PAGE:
September 21, 2020

Doctors who are planning to construct a new medical facility have historically been a sought-after demographic for banks.  Physician groups have been able to develop new projects with little to no cash equity required, by arranging high Loan-to-Value (LTV) financing, or by using equity in the land, or in another practice location, as equity and additional collateral.  The Return on Investment (ROI) on a medical office building constructed with no cash out of pocket is infinite; who doesn’t love that?

Physicians need to be aware of a new acronym in commercial lending which makes it more difficult to develop a new project with little or no cash.  HVCRE stands for “High Volatility Commercial Real Estate” and is a category of loans identified by Basel III Federal banking regulation (January, 2015).  This appellation applies to certain acquisition and development commercial real estate loans.  No matter how wonderful your new project may be, you can expect more pushback from your bank on new loans which falls into the HVCRE category.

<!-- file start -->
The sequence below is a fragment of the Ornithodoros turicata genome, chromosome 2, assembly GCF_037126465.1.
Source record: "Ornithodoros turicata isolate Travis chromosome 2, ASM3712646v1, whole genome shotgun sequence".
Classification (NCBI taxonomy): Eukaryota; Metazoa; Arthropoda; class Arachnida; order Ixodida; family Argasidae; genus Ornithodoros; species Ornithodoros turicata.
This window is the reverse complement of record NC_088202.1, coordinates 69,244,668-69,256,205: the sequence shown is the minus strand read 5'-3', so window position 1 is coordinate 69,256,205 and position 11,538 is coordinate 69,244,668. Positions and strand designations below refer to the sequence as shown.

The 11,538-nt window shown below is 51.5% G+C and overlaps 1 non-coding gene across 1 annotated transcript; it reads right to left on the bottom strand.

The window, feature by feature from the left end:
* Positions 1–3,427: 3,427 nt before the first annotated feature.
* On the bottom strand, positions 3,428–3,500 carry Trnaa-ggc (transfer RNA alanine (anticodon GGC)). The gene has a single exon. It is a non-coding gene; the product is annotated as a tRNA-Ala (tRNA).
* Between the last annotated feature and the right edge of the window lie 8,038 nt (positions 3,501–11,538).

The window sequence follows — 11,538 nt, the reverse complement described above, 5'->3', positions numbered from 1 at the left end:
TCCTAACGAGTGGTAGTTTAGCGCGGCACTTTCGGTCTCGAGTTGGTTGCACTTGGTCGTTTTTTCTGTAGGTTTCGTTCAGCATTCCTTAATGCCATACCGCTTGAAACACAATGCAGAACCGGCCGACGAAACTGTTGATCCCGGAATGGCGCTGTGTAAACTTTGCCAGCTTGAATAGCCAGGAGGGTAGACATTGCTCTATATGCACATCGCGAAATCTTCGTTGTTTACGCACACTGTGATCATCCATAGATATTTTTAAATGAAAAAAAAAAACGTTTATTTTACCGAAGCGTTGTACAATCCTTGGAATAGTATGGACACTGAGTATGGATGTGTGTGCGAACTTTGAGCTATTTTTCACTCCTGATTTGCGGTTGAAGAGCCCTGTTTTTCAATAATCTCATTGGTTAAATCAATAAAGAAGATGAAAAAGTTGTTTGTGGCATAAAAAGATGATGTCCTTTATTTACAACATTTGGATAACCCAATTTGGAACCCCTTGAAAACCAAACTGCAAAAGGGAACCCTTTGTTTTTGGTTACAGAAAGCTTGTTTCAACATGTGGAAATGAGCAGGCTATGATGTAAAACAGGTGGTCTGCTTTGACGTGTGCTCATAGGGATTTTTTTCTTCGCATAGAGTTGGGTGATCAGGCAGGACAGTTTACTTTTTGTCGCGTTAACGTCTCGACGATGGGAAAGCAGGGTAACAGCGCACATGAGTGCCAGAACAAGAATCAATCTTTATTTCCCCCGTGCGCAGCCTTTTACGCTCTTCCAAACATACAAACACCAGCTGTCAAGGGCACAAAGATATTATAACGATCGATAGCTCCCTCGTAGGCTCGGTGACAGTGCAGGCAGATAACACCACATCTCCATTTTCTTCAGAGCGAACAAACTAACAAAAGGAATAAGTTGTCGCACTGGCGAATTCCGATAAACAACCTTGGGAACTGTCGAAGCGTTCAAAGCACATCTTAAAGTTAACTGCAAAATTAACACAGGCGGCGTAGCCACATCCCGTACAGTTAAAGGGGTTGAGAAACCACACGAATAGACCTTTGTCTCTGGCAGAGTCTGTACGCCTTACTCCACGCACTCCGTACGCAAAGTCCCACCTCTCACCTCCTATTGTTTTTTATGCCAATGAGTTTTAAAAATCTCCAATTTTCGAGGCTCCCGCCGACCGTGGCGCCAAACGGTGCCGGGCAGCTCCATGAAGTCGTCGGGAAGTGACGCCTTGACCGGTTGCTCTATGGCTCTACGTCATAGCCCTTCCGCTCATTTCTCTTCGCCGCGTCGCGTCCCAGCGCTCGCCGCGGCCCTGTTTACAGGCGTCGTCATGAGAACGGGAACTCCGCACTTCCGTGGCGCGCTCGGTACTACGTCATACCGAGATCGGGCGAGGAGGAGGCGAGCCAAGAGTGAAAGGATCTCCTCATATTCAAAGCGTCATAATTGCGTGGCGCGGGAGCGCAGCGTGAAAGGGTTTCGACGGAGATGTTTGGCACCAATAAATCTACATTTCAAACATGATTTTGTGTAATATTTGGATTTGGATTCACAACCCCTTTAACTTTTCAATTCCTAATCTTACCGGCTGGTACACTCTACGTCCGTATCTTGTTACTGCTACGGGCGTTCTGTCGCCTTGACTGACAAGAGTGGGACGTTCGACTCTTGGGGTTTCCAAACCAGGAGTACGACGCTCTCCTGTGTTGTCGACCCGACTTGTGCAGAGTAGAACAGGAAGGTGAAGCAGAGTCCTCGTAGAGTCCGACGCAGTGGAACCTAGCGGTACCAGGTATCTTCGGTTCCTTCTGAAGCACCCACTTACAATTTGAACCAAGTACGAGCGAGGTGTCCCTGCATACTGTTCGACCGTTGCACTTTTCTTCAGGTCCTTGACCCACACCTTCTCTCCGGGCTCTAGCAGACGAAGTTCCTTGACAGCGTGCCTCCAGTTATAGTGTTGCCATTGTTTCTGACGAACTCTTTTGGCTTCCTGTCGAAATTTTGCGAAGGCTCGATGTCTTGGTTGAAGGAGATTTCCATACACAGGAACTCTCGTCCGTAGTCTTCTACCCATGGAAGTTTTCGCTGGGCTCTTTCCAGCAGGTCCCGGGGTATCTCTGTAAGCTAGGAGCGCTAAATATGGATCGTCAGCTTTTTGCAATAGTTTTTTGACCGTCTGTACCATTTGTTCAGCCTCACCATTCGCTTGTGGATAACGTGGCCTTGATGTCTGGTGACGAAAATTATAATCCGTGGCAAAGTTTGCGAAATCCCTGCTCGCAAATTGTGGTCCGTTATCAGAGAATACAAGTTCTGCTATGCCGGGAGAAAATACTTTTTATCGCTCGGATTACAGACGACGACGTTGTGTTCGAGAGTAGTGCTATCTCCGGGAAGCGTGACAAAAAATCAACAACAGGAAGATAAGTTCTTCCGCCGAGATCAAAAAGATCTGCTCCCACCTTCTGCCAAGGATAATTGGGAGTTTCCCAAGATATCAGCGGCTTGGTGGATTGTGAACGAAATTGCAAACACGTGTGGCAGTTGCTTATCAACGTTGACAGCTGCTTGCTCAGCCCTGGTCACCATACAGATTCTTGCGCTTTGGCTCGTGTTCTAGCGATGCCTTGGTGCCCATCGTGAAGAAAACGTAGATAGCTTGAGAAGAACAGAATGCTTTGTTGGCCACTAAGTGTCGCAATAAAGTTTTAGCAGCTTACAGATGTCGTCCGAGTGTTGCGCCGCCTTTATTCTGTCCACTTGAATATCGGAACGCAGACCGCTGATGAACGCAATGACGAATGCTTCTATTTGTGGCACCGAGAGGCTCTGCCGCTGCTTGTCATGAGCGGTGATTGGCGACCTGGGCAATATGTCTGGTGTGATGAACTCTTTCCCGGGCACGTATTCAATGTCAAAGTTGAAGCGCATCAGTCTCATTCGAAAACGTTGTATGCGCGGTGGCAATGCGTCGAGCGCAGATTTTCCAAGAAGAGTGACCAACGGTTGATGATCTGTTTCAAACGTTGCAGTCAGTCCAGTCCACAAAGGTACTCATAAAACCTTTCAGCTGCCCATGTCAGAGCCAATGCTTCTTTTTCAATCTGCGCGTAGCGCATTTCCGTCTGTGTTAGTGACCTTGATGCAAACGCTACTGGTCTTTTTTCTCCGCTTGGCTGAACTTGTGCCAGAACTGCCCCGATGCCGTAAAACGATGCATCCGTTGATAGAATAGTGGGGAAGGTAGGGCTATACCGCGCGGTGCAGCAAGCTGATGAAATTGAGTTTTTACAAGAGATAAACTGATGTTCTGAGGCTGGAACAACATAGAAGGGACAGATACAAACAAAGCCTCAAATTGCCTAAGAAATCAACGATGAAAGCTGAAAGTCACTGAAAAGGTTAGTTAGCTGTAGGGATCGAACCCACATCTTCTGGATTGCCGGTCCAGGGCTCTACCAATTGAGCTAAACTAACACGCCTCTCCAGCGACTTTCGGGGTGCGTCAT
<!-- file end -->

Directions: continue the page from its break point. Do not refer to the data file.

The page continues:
So what makes a construction real estate loan HVCRE?  The most common triggers are:

  • Loan amount of > 80% LTV for a medical office building or 75% LTV for a surgery center,
  • Cash equity of < 15% of the “appraised as completed” value put into the project prior to the bank loan, 

Federal regulators, in their wisdom, are using banking policy to urge banks to require more cash on these “riskier” new construction projects.  But this ignores the fact that physician-owned real estate often has robust cash flows, strong guarantors, and long term leases, limiting the risk to the bank. 

Let’s define “equity.” Historically banks allowed equity to be contributed as cash, but also non-cash sources like appreciated land value, equity in another property added to the collateral, “sweat equity” from developers waiving their fees, and things like grants from municipalities, or state or federal agencies (TIFF funds, for example).  Under HVCRE, equity now means cash, or cash used to purchase land (but only the cost of the land, not any appreciation since purchase).

Why are banks dis-incentivized to make HVCRE loans?

  • Banks must reserve 50% more capital for these loans, 
  • Federal auditors scrutinize these loans more carefully.  

Like many other regulations, each bank interprets HVCRE rules differently, and establishes various policies to categorize, limit and often charge more for HVCRE loans.  Many bankers are unsure of how to interpret and enforce the policies. Some bankers seem well versed on the regulation and others seem completely unaware. Some banks increase their rates to cover the higher reserves needed, whereas others do not. But for doctors planning a new construction project, it is important to have a general understanding of HVCRE regulations.